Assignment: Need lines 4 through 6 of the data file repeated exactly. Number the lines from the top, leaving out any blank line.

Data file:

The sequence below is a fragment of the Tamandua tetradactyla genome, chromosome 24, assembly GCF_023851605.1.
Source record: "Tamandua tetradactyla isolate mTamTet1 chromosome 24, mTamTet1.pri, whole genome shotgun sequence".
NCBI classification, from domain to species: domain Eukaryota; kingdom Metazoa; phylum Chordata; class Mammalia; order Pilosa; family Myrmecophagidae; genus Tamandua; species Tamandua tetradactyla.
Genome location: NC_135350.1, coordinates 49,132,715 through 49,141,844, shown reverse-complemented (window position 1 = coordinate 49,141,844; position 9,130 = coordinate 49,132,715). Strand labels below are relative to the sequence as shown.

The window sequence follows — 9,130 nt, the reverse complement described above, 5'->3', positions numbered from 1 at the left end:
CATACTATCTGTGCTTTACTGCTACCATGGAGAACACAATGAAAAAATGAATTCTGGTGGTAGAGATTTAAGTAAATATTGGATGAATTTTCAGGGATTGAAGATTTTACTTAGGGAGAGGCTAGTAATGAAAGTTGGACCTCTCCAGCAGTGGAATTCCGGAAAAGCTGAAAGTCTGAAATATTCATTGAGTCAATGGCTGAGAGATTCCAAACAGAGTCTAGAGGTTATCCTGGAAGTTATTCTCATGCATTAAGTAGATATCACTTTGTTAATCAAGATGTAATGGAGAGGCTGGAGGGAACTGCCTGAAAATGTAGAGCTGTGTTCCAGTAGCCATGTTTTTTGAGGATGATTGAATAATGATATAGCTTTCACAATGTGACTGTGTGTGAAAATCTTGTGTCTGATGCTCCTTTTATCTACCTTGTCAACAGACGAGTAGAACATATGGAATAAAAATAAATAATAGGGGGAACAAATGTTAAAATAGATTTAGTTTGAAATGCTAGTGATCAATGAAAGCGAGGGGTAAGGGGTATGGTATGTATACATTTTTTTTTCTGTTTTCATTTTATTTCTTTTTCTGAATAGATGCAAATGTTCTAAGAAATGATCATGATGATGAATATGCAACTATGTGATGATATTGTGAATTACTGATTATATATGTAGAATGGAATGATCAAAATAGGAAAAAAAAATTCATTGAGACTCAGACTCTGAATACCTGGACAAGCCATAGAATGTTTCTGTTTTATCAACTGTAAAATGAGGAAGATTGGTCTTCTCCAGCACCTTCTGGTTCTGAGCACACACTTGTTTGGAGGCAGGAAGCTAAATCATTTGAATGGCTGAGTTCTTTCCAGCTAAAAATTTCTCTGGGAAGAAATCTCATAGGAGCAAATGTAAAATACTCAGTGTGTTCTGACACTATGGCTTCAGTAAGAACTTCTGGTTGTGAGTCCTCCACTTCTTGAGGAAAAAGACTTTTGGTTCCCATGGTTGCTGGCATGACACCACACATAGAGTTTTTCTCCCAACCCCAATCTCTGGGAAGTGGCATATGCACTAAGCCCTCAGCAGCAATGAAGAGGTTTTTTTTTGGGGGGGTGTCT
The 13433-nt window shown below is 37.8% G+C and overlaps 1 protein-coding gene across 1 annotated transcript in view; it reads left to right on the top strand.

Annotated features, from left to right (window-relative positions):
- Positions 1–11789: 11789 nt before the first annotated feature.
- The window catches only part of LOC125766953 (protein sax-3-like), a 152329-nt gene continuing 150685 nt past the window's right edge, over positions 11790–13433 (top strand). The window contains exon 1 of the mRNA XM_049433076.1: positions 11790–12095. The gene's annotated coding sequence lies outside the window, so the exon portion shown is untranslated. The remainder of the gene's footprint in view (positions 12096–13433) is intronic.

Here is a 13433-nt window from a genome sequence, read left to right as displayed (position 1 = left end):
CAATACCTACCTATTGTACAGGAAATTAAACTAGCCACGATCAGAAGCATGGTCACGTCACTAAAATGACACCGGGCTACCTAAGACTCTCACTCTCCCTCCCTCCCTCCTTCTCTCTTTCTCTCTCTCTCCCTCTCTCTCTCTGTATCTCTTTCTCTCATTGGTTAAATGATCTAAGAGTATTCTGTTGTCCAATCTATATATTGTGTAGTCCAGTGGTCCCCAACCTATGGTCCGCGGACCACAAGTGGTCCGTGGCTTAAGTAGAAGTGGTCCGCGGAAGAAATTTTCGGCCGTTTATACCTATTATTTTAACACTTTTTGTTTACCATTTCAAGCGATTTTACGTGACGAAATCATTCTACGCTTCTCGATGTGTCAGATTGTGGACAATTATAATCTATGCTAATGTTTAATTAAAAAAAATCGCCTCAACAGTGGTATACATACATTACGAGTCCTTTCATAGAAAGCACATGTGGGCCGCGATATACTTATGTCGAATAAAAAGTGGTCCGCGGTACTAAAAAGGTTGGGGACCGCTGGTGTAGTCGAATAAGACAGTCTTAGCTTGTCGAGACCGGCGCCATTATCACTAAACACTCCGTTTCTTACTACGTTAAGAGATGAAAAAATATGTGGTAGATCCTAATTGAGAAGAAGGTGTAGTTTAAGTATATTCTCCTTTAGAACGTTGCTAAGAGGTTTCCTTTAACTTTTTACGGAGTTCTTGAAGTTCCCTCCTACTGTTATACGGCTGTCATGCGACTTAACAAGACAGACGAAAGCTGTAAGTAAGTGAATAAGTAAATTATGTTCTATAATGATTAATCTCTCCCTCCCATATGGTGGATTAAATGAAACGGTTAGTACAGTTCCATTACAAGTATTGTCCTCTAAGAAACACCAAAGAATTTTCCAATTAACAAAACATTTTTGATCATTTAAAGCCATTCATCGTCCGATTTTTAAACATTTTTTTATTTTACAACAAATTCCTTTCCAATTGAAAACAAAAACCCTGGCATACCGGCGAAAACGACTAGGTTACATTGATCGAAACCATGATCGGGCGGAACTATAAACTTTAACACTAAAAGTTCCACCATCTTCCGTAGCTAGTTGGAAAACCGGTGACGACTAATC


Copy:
Genome location: NC_135350.1, coordinates 49,132,715 through 49,141,844, shown reverse-complemented (window position 1 = coordinate 49,141,844; position 9,130 = coordinate 49,132,715). Strand labels below are relative to the sequence as shown.

The window sequence follows — 9,130 nt, the reverse complement described above, 5'->3', positions numbered from 1 at the left end:
CATACTATCTGTGCTTTACTGCTACCATGGAGAACACAATGAAAAAATGAATTCTGGTGGTAGAGATTTAAGTAAATATTGGATGAATTTTCAGGGATTGAAGATTTTACTTAGGGAGAGGCTAGTAATGAAAGTTGGACCTCTCCAGCAGTGGAATTCCGGAAAAGCTGAAAGTCTGAAATATTCATTGAGTCAATGGCTGAGAGATTCCAAACAGAGTCTAGAGGTTATCCTGGAAGTTATTCTCATGCATTAAGTAGATATCACTTTGTTAATCAAGATGTAATGGAGAGGCTGGAGGGAACTGCCTGAAAATGTAGAGCTGTGTTCCAGTAGCCATGTTTTTTGAGGATGATTGAATAATGATATAGCTTTCACAATGTGACTGTGTGTGAAAATCTTGTGTCTGATGCTCCTTTTATCTACCTTGTCAACAGACGAGTAGAACATATGGAATAAAAATAAATAATAGGGGGAACAAATGTTAAAATAGATTTAGTTTGAAATGCTAGTGATCAATGAAAGCGAGGGGTAAGGGGTATGGTATGTATACATTTTTTTTTCTGTTTTCATTTTATTTCTTTTTCTGAATAGATGCAAATGTTCTAAGAAATGATCATGATGATGAATATGCAACTATGTGATGATATTGTGAATTACTGATTATATATGTAGAATGGAATGATCAAAATAGGAAAAAAAAATTCATTGAGACTCAGACTCTGAATACCTGGACAAGCCATAGAATGTTTCTGTTTTATCAACTGTAAAATGAGGAAGATTGGTCTTCTCCAGCACCTTCTGGTTCTGAGCACACACTTGTTTGGAGGCAGGAAGCTAAATCATTTGAATGGCTGAGTTCTTTCCAGCTAAAAATTTCTCTGGGAAGAAATCTCATAGGAGCAAATGTAAAATACTCAGTGTGTTCTGACACTATGGCTTCAGTAAGAACTTCTGGTTGTGAGTCCTCCACTTCTTGAGGAAAAAGACTTTTGGTTCCCATGGTTGCTGGCATGACACCACACATAGAGTTTTTCTCCCAACCCCAATCTCTGGGAAGTGGCATATGCACTAAGCCCTCAGCAGCAATGAAGAGGTTTTTTTTTGGGGGGGTGTCT